On the morning after Halloween, we got an email from Ring public relations.
"Where were you at 6pm last night? If you were trick-or-treating, you were part of the millions of people out ringing doorbells this Halloween!"
It then shared some *fun* facts, like which cities captured the most footage and how many more "moments" were captured in 2019 than last year.
It also shared videos from Ring users, which featured masked and unmasked children and adults engaging in Halloween antics. Some were funny moments of pranks and cuteness, others featured misbehavior like — gasp — pumpkin theft.
The videos are pretty innocent, but it's creepy as hell that Ring decided to use video captured on Halloween as a PR stunt to show that, uh, Ring is always watching.
Whether you used Ring to keep an eye on your home or to enjoy the festivities while away, we want to hear from you! Tell us how Ring helped you celebrate Halloween this year in the comments and share your stories with us at email@example.com.
— Ring (@ring) November 1, 2019
Mashable asked Ring whether the people featured in the videos gave their consent to be used in a publicity stunt. Ring did not immediately respond, and we'll update this story if they do.
Using video for PR purposes got Ring in trouble before. After the company used video captured on Ring devices in an advertisement, a BuzzFeed report criticized the practice. Amazon responded with a defense from its terms and conditions.
The videos featured in those ads were "shared," most likely to the Neighbors app. When you "share" content, you grant Amazon a blanket license to use any and all footage captured on Ring devices for whatever it wants: "The company is able to do this thanks to a broad terms of service agreement that grants it the perpetual right to use footage shared with it for 'any purpose' it chooses," BuzzFeed wrote.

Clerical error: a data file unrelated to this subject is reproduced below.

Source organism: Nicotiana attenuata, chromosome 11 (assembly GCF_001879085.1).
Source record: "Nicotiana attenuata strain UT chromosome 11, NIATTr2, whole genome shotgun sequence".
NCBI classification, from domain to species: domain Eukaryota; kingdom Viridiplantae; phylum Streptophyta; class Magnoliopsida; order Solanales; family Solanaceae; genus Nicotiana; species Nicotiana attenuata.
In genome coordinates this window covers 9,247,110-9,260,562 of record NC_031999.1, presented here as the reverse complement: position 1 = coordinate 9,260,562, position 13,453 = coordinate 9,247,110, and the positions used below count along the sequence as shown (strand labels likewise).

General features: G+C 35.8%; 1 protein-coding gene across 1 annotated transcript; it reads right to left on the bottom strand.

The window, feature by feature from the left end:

Even if trick-or-treating videos come from Ring owners, the use of the footage for a Halloween story is just plain obtuse. It highlights a major problem with big tech: these companies turn our human interactions into data, and use that data (and content) for whatever they please.
Did literally anyone ask for data about trick or treating? Did kids and parents pan-handling for candy or making mischief in their neighborhoods do it as a publicity stunt for a corporation? Absolutely not.
This might seem like a cringey PR blunder, but it speaks to the larger issue that letting Ring into your home exposes all of your neighbors to Amazon's watchful eye — turning innocent moments into the property of a large tech company.